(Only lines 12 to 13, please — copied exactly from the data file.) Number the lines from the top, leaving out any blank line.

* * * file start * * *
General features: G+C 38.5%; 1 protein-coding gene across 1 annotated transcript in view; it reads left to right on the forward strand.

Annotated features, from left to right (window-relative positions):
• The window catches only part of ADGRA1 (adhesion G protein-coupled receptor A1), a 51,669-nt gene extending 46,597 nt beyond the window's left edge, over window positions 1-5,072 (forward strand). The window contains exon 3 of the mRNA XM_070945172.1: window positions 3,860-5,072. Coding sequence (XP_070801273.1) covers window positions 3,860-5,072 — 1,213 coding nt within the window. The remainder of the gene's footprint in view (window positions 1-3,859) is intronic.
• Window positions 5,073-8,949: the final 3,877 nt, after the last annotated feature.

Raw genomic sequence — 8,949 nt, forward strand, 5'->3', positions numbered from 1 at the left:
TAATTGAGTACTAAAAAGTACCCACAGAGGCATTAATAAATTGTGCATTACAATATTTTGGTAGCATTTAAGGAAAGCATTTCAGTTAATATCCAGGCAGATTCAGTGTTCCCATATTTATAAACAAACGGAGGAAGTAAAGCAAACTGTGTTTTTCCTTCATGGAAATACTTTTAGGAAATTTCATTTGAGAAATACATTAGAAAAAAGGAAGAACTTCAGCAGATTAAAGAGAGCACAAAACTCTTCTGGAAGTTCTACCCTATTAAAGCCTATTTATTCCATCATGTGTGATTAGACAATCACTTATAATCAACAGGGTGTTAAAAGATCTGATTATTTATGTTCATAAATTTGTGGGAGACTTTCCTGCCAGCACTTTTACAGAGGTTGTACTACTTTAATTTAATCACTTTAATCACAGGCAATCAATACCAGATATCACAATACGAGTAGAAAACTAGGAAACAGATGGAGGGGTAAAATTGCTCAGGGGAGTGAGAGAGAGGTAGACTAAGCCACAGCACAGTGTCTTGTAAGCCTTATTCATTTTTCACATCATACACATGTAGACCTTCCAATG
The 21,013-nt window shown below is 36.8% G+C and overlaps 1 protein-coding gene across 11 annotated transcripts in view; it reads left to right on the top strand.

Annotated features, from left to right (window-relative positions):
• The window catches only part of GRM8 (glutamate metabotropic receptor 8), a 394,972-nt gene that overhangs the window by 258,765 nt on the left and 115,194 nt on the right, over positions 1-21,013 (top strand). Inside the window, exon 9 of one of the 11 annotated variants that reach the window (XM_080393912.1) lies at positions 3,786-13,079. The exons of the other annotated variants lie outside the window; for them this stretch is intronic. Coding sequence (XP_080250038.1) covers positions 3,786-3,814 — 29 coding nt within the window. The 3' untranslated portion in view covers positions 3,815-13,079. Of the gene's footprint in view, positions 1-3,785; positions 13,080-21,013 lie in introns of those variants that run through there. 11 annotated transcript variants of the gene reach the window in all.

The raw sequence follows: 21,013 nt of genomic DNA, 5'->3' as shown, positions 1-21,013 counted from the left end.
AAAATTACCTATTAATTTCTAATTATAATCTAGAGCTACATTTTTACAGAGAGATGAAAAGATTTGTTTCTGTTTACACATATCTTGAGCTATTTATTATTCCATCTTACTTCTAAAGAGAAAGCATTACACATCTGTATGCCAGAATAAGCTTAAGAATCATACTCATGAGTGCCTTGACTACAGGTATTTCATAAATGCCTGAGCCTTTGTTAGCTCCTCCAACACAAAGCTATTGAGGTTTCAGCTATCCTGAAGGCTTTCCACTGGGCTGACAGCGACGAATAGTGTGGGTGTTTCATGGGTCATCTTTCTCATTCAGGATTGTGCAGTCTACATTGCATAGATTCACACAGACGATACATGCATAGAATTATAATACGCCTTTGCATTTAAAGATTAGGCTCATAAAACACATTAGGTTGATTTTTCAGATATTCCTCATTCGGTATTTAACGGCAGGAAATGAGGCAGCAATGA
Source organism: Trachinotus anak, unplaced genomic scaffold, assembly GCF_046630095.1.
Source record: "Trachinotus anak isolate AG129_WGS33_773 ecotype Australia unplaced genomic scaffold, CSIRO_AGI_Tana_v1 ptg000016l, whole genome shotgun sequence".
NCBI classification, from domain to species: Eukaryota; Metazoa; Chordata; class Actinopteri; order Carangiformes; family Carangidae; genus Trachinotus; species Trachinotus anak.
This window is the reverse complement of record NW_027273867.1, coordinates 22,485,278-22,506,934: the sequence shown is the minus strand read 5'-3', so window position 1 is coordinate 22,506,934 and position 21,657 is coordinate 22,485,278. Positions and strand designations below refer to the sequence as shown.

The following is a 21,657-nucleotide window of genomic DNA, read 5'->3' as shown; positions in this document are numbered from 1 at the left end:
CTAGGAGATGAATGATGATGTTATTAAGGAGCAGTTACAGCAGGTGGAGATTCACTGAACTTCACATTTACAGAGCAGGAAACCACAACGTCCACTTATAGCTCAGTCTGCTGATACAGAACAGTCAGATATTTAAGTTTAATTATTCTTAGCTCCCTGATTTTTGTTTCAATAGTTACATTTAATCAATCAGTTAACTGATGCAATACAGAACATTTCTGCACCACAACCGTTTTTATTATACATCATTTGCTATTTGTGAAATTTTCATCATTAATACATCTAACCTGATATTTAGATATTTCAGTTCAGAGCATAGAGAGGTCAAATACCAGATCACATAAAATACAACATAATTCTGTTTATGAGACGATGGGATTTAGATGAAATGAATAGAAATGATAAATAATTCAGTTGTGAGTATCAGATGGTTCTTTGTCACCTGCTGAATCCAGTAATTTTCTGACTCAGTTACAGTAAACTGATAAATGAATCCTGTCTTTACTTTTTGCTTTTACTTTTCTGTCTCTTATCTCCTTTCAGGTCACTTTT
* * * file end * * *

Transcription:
Source organism: Trachinotus anak, unplaced genomic scaffold, assembly GCF_046630095.1.
Source record: "Trachinotus anak isolate AG129_WGS33_773 ecotype Australia unplaced genomic scaffold, CSIRO_AGI_Tana_v1 ptg000016l, whole genome shotgun sequence".